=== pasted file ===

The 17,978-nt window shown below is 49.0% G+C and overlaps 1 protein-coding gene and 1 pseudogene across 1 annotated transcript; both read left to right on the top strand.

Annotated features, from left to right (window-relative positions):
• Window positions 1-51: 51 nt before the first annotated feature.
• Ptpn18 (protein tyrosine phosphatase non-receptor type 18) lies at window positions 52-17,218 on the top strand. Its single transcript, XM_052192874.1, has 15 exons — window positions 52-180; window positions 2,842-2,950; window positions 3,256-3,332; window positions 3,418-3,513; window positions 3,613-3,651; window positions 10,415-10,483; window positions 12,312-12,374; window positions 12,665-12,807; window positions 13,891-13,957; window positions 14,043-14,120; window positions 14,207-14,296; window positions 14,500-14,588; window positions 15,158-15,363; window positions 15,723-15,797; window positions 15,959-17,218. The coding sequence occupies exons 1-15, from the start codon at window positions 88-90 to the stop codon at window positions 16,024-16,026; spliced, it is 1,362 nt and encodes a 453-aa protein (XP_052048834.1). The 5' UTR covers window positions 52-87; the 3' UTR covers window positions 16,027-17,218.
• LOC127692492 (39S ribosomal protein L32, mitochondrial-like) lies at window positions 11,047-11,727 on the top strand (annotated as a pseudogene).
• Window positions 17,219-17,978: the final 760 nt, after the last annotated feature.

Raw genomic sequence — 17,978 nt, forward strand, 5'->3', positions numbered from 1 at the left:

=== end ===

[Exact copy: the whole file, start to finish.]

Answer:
The 17,978-nt window shown below is 49.0% G+C and overlaps 1 protein-coding gene and 1 pseudogene across 1 annotated transcript; both read left to right on the top strand.

Annotated features, from left to right (window-relative positions):
• Window positions 1-51: 51 nt before the first annotated feature.
• Ptpn18 (protein tyrosine phosphatase non-receptor type 18) lies at window positions 52-17,218 on the top strand. Its single transcript, XM_052192874.1, has 15 exons — window positions 52-180; window positions 2,842-2,950; window positions 3,256-3,332; window positions 3,418-3,513; window positions 3,613-3,651; window positions 10,415-10,483; window positions 12,312-12,374; window positions 12,665-12,807; window positions 13,891-13,957; window positions 14,043-14,120; window positions 14,207-14,296; window positions 14,500-14,588; window positions 15,158-15,363; window positions 15,723-15,797; window positions 15,959-17,218. The coding sequence occupies exons 1-15, from the start codon at window positions 88-90 to the stop codon at window positions 16,024-16,026; spliced, it is 1,362 nt and encodes a 453-aa protein (XP_052048834.1). The 5' UTR covers window positions 52-87; the 3' UTR covers window positions 16,027-17,218.
• LOC127692492 (39S ribosomal protein L32, mitochondrial-like) lies at window positions 11,047-11,727 on the top strand (annotated as a pseudogene).
• Window positions 17,219-17,978: the final 760 nt, after the last annotated feature.

Raw genomic sequence — 17,978 nt, forward strand, 5'->3', positions numbered from 1 at the left: